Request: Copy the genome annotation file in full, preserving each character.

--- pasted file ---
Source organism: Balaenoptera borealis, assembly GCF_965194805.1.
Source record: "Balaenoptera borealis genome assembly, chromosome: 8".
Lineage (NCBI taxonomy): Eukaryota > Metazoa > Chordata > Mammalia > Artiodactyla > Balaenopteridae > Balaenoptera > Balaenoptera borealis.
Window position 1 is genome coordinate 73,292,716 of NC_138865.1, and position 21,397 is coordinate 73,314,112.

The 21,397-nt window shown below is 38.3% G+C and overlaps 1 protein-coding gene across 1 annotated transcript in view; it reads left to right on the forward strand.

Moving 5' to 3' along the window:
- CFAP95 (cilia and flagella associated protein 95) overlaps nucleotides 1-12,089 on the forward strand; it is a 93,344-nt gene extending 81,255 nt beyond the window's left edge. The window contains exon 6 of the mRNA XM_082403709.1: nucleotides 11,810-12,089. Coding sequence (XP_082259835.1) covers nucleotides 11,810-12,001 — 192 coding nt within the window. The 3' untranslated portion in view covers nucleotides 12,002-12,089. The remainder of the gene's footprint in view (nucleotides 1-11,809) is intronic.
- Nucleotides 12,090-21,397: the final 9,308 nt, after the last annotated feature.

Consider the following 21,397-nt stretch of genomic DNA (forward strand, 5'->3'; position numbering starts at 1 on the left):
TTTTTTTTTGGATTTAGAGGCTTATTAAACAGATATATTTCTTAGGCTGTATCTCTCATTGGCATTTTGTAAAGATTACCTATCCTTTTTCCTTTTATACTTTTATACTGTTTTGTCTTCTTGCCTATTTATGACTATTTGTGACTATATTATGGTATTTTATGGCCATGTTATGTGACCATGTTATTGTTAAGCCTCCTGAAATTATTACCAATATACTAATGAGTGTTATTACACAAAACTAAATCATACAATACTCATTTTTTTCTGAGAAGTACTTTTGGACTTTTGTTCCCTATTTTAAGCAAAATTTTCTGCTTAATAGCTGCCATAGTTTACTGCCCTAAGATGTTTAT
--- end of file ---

Source organism: Balaenoptera borealis, assembly GCF_965194805.1.
Source record: "Balaenoptera borealis genome assembly, chromosome: 8".
Lineage (NCBI taxonomy): Eukaryota > Metazoa > Chordata > Mammalia > Artiodactyla > Balaenopteridae > Balaenoptera > Balaenoptera borealis.
Window position 1 is genome coordinate 73,292,716 of NC_138865.1, and position 21,397 is coordinate 73,314,112.

The 21,397-nt window shown below is 38.3% G+C and overlaps 1 protein-coding gene across 1 annotated transcript in view; it reads left to right on the forward strand.

Moving 5' to 3' along the window:
- CFAP95 (cilia and flagella associated protein 95) overlaps nucleotides 1-12,089 on the forward strand; it is a 93,344-nt gene extending 81,255 nt beyond the window's left edge. The window contains exon 6 of the mRNA XM_082403709.1: nucleotides 11,810-12,089. Coding sequence (XP_082259835.1) covers nucleotides 11,810-12,001 — 192 coding nt within the window. The 3' untranslated portion in view covers nucleotides 12,002-12,089. The remainder of the gene's footprint in view (nucleotides 1-11,809) is intronic.
- Nucleotides 12,090-21,397: the final 9,308 nt, after the last annotated feature.

Consider the following 21,397-nt stretch of genomic DNA (forward strand, 5'->3'; position numbering starts at 1 on the left):
TTTTTTTTTGGATTTAGAGGCTTATTAAACAGATATATTTCTTAGGCTGTATCTCTCATTGGCATTTTGTAAAGATTACCTATCCTTTTTCCTTTTATACTTTTATACTGTTTTGTCTTCTTGCCTATTTATGACTATTTGTGACTATATTATGGTATTTTATGGCCATGTTATGTGACCATGTTATTGTTAAGCCTCCTGAAATTATTACCAATATACTAATGAGTGTTATTACACAAAACTAAATCATACAATACTCATTTTTTTCTGAGAAGTACTTTTGGACTTTTGTTCCCTATTTTAAGCAAAATTTTCTGCTTAATAGCTGCCATAGTTTACTGCCCTAAGATGTTTAT